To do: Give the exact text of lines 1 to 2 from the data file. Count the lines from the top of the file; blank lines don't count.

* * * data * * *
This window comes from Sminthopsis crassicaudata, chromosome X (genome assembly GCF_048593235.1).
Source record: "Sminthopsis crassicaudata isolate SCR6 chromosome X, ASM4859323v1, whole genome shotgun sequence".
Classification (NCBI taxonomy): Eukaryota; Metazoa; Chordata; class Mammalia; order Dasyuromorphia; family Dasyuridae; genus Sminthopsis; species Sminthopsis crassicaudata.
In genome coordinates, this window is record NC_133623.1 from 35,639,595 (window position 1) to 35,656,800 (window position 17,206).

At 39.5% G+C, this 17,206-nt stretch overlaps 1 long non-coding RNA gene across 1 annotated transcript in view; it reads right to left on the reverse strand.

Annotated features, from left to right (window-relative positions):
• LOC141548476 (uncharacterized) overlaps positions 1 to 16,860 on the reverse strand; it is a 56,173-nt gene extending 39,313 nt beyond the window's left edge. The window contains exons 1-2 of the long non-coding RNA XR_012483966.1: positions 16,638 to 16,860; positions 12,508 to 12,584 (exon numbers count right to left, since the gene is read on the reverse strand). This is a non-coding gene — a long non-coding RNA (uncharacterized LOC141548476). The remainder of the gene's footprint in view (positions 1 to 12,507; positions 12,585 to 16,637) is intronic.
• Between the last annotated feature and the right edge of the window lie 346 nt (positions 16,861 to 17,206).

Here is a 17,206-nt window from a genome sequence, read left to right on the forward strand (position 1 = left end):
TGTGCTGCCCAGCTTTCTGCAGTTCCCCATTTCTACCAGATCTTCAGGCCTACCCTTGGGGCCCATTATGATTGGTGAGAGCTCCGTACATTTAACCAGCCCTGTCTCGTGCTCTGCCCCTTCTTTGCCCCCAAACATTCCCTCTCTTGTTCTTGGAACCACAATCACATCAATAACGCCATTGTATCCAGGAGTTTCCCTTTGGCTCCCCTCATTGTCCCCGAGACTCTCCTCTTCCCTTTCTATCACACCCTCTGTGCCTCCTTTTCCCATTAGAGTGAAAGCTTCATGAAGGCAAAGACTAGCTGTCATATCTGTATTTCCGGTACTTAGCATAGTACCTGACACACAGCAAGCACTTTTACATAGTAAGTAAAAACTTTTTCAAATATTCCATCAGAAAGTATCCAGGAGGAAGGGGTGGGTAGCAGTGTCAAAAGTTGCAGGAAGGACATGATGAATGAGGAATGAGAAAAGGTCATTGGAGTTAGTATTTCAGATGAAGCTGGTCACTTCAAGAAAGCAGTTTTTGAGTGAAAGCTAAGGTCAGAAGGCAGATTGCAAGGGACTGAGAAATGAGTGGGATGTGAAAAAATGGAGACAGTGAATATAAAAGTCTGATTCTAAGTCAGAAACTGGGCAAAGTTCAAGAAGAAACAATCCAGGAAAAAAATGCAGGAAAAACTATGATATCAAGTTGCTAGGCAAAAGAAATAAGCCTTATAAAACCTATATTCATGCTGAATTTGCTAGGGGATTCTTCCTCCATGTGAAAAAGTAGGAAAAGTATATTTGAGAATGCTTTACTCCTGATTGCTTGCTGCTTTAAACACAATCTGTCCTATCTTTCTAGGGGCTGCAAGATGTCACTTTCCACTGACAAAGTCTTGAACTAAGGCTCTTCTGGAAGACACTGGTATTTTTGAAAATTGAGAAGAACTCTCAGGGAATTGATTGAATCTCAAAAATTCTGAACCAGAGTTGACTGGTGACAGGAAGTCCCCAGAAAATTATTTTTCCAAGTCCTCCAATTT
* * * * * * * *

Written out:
This window comes from Sminthopsis crassicaudata, chromosome X (genome assembly GCF_048593235.1).
Source record: "Sminthopsis crassicaudata isolate SCR6 chromosome X, ASM4859323v1, whole genome shotgun sequence".